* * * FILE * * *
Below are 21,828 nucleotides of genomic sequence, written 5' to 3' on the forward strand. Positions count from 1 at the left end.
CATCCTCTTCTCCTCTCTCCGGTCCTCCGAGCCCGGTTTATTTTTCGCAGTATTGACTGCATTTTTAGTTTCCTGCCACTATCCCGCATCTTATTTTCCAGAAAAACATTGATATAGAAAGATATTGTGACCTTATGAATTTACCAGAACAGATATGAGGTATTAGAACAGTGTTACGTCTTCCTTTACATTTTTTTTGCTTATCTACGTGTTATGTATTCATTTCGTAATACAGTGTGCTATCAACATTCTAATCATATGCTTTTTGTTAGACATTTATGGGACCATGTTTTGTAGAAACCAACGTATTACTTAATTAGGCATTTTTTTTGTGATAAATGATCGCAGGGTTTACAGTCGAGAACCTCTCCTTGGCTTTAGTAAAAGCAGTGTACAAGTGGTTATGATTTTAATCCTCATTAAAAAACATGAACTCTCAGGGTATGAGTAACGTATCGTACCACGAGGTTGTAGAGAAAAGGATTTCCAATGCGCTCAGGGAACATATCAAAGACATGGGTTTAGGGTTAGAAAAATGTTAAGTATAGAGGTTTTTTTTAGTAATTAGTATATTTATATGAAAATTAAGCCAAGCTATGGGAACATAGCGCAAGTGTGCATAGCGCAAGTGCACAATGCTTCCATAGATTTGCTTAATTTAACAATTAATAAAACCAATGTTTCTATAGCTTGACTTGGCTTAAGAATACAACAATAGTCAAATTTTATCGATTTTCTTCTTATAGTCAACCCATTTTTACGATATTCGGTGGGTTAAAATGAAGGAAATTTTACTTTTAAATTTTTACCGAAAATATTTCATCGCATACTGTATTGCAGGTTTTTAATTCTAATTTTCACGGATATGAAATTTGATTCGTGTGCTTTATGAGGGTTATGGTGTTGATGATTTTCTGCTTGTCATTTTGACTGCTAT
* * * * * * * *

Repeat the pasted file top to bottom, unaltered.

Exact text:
Below are 21,828 nucleotides of genomic sequence, written 5' to 3' on the forward strand. Positions count from 1 at the left end.
CATCCTCTTCTCCTCTCTCCGGTCCTCCGAGCCCGGTTTATTTTTCGCAGTATTGACTGCATTTTTAGTTTCCTGCCACTATCCCGCATCTTATTTTCCAGAAAAACATTGATATAGAAAGATATTGTGACCTTATGAATTTACCAGAACAGATATGAGGTATTAGAACAGTGTTACGTCTTCCTTTACATTTTTTTTGCTTATCTACGTGTTATGTATTCATTTCGTAATACAGTGTGCTATCAACATTCTAATCATATGCTTTTTGTTAGACATTTATGGGACCATGTTTTGTAGAAACCAACGTATTACTTAATTAGGCATTTTTTTTGTGATAAATGATCGCAGGGTTTACAGTCGAGAACCTCTCCTTGGCTTTAGTAAAAGCAGTGTACAAGTGGTTATGATTTTAATCCTCATTAAAAAACATGAACTCTCAGGGTATGAGTAACGTATCGTACCACGAGGTTGTAGAGAAAAGGATTTCCAATGCGCTCAGGGAACATATCAAAGACATGGGTTTAGGGTTAGAAAAATGTTAAGTATAGAGGTTTTTTTTAGTAATTAGTATATTTATATGAAAATTAAGCCAAGCTATGGGAACATAGCGCAAGTGTGCATAGCGCAAGTGCACAATGCTTCCATAGATTTGCTTAATTTAACAATTAATAAAACCAATGTTTCTATAGCTTGACTTGGCTTAAGAATACAACAATAGTCAAATTTTATCGATTTTCTTCTTATAGTCAACCCATTTTTACGATATTCGGTGGGTTAAAATGAAGGAAATTTTACTTTTAAATTTTTACCGAAAATATTTCATCGCATACTGTATTGCAGGTTTTTAATTCTAATTTTCACGGATATGAAATTTGATTCGTGTGCTTTATGAGGGTTATGGTGTTGATGATTTTCTGCTTGTCATTTTGACTGCTAT